KUNM

Governor Martinez To Meet With White House Officials, Housing Needs For Ex-Inmates

May 17, 2018

New Mexico Governor To Meet With White House OfficialsThe Associated Press

Republican New Mexico Gov. Susana Martinez is traveling on a state-funded trip to Washington, D.C., to meet with officials from the White House.

Martinez spokeswoman Emilee Cantrell announced the Friday-morning trip. The governor's office did not respond immediately to requests for more information about the meetings.

Martinez is showing renewed cooperation with President Trump's administration on issues including border security and management of public lands. Earlier this week, she accompanied U.S. Agriculture Sonny Perdue on a visit to northern New Mexico to meet with farming and livestock industry groups.

The second-term governor plans to travel Sunday to New York for meetings of the Republican Governors Association, a fund-raising group that seeks to elect GOP governors.

Congressman Steve Pearce is the lone Republican gubernatorial candidate to succeed Martinez in fall elections.

Parole Official: State Needs More Housing For Ex-InmatesThe Associated Press

The New Mexico Parole Board's chairwoman says the state should invest in more residential treatment centers and transitional housing for people recently released from prison.

Chairwoman Sandy Dietz's comments came during a state public safety task force meeting Thursday.

The task force of judges, prosecutors, law enforcement, and corrections officials convened by the Legislature is expected to recommend changes to how state spending on crime fighting.

Dietz indicated the inadequate number of supportive housing and treatment options for ex-inmates transitioning back into society has resulted in some violating their parole and quickly ending up back in prison.

Officials at the meeting also say the lack of housing options has resulted in hundreds of inmates remaining locked up past their expected release dates at an annual cost of $10 million to $12 million.

Albuquerque's Lead FBI Agent Has New PositionThe Associated Press & The Santa Fe New Mexican

Albuquerque FBI Special Agent in Charge Terry Wade is leaving New Mexico and heading to FBI headquarters in the nation's capital.

The Albuquerque Journal reports Wade will become the bureau's assistant director for the Inspections Division at the end of the month.

The unit investigates everything from FBI employee off-duty drunken driving incidents to agent-involved shootings and any use of force by agents.

The Inspections Division conducted an investigation into the failure of the FBI to respond to a tip received on its public access line about the Parkland, Florida, school shooter earlier this year.

Wade, whose career with the FBI began in 1996, was appointed Special Agent in Charge of the Albuquerque office in December 2015.

Campaign Season Opens For Navajo Nation PresidencyThe Associated Press

The two-week filing period for Navajo Nation presidential hopefuls is open.

The timeframe has been shortened from 90 days to give election officials a more efficient way to review applications after they're submitted.

The race to oversee the country's largest American Indian reservation typically draws more than a dozen candidates.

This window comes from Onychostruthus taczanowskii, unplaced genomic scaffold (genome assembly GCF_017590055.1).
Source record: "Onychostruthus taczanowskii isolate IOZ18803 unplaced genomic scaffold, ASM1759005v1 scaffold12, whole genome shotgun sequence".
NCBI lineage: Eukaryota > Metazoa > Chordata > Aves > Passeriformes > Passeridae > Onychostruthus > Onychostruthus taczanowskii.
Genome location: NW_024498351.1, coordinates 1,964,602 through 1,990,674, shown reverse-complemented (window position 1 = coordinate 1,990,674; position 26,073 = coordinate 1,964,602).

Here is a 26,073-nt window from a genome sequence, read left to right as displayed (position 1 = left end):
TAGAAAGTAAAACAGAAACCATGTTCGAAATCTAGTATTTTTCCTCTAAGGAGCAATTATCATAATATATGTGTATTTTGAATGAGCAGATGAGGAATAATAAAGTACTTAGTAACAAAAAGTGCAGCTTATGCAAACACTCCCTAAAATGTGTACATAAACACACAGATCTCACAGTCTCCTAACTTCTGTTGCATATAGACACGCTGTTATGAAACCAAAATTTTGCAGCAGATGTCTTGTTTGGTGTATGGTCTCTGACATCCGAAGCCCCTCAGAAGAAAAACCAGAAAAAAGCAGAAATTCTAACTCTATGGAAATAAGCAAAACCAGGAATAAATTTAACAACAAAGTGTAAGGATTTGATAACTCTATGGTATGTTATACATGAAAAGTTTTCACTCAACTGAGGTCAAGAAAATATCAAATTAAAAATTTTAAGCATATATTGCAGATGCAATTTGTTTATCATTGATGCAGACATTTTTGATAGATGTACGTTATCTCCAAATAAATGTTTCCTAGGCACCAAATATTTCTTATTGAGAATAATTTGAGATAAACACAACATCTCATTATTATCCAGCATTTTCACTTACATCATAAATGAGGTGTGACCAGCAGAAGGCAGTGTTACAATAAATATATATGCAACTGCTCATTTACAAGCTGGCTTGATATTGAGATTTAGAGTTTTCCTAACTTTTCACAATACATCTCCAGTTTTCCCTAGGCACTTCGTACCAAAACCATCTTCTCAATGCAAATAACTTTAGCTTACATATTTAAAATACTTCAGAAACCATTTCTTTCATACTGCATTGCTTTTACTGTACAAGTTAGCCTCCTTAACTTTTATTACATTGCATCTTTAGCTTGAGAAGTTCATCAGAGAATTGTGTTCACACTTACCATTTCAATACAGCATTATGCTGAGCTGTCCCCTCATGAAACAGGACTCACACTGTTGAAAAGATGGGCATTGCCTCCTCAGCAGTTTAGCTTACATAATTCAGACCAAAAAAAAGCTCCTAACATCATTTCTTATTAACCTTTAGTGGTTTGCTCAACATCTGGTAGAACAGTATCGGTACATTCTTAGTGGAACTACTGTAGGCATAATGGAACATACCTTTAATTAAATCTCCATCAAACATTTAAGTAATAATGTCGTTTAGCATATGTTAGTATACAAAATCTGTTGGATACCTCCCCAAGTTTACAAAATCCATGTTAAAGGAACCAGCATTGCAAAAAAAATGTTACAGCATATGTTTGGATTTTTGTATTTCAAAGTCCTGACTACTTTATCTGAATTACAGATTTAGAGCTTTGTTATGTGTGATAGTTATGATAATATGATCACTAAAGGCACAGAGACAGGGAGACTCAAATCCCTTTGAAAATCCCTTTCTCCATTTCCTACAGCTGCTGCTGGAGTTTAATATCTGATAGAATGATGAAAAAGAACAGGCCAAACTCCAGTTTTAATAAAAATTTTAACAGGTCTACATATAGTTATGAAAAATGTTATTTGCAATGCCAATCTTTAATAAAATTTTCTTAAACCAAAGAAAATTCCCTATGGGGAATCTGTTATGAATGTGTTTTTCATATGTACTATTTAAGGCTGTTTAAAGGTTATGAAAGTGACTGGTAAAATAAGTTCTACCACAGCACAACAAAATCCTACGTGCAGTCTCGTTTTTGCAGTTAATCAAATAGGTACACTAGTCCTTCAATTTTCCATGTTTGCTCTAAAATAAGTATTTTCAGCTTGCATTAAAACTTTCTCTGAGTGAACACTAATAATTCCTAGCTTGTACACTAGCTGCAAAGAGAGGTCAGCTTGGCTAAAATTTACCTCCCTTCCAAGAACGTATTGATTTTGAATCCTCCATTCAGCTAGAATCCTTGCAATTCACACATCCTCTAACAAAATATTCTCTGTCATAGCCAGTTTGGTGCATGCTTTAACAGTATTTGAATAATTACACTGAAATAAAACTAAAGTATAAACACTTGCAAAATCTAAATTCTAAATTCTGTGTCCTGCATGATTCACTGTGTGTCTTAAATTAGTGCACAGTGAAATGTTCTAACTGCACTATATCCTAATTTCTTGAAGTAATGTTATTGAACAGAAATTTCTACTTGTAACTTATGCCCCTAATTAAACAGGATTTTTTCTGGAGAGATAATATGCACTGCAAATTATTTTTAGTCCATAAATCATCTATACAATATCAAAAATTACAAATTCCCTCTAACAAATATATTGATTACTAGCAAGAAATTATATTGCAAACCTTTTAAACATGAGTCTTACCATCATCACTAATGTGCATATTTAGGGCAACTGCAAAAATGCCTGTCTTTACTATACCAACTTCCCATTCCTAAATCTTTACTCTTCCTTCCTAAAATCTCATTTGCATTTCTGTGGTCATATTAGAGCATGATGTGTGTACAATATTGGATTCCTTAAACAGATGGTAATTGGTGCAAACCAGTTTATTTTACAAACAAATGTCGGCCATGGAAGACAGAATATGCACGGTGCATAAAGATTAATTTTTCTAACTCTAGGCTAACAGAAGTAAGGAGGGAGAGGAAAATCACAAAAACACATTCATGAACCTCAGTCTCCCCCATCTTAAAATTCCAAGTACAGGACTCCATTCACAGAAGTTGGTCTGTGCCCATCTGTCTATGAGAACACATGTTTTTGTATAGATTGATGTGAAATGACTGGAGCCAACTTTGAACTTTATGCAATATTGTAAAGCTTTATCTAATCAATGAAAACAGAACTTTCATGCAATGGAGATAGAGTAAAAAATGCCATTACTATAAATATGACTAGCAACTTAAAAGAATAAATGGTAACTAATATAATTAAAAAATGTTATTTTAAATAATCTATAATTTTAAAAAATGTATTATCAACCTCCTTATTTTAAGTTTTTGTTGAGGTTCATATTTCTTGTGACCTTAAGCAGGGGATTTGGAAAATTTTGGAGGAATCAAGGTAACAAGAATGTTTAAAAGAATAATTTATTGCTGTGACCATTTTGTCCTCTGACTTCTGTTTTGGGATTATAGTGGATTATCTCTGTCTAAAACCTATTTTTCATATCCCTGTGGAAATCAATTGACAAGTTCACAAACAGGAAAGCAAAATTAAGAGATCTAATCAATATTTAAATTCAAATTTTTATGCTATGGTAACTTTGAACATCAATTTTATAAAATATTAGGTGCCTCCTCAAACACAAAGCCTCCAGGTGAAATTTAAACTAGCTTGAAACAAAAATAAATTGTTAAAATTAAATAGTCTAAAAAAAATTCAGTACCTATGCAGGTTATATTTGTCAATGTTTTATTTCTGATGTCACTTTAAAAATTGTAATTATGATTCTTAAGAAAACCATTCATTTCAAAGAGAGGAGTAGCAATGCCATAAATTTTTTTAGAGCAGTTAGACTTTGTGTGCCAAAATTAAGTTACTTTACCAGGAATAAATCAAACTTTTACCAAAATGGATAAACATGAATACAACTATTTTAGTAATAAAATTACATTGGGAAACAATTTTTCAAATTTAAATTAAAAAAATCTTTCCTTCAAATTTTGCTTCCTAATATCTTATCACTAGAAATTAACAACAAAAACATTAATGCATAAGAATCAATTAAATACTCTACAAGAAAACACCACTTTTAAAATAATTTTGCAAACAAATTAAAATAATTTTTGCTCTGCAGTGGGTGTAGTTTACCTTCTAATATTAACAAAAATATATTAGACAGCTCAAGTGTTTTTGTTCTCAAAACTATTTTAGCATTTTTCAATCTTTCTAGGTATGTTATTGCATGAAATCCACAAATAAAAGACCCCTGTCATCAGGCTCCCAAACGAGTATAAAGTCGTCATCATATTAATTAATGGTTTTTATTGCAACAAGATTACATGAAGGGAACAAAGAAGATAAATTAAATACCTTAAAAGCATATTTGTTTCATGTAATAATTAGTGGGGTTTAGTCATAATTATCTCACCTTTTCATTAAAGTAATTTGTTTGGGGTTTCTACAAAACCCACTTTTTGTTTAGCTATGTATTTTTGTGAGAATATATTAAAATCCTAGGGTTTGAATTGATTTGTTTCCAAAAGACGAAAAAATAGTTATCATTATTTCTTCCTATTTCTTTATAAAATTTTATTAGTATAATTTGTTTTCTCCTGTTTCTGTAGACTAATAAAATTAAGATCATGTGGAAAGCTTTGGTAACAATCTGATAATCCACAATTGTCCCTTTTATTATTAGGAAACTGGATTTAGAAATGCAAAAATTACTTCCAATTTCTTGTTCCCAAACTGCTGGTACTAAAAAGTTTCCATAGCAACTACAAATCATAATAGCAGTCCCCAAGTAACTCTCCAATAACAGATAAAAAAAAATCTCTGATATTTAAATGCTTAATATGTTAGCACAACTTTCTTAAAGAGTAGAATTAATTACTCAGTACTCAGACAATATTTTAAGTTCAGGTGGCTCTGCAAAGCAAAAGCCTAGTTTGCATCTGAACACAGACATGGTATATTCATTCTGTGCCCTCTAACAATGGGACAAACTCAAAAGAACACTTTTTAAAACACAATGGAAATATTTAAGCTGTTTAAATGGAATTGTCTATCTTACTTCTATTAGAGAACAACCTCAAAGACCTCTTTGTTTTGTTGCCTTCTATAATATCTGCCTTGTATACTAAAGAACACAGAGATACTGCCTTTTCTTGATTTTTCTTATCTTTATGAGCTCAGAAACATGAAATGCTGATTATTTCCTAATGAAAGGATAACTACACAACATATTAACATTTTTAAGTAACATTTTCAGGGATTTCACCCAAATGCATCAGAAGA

Current President Russell Begaye hasn't said whether he'll seek re-election.

The race already has drawn interest from previous presidential hopefuls and political newcomers.

Economic development will be a key issue in the race with the expected closure of a coal-fired power plant next year. The tribe heavily relies on coal revenue.

The top two vote-getters in the Aug. 28 presidential primary choose their own running mates and move on to the Nov. 6 general election.

Suit Contends City Of Albuquerque Pays Women Less Albuquerque Journal

Four female employees with the city of Albuquerque have filed a class action suit alleging the city pays female workers less than their male colleagues.

The Albuquerque Journal reports the suit was filed by four evidence technicians in the Albuquerque Police Department. It contends rank-and-file female employees make an average of $3 less per hour and at-will female employees make $6 less per hour.

The plaintiffs argue the wage differences are not due to seniority or a merit system and the city is in violation of the state’s Fair Pay for Women Act.

Attorney Matthew Garcia is representing the women and says they want their pay to match their male colleagues. They also want the city to post notices of violations.

City spokeswoman Alicia Manzano declined to comment on the suit but said bridging the gender pay gap is a priority for Mayor Tim Keller.

Garcia said an investigation with the Equal Employment Opportunity Commission is also pending.

Koch Group 'Thanks' Lujan Grisham, Lujan For 'DREAMER' BillsAssociated Press

A Koch brothers-funded group is "thanking" two New Mexico Democratic members of Congress for supporting proposals aimed at helping young immigrants.

The LIBRE Initiative announced Thursday the group was sending out mailers thanking Reps. Ben Lujan and Michelle Lujan Grisham for endorsing bills seeking permanent protections for immigrants who came to the U.S. illegally as children.

This mailer is part of a seven-figure campaign effort by the LIBRE Initiative, which includes a national television and online advertisements.

Charles and David Koch help start the LIBRE Initiative to recruit Hispanic voters to conservative causes. However, the group has supported Democratic-backed proposals aimed at giving protection to young immigrants known as "Dreamers."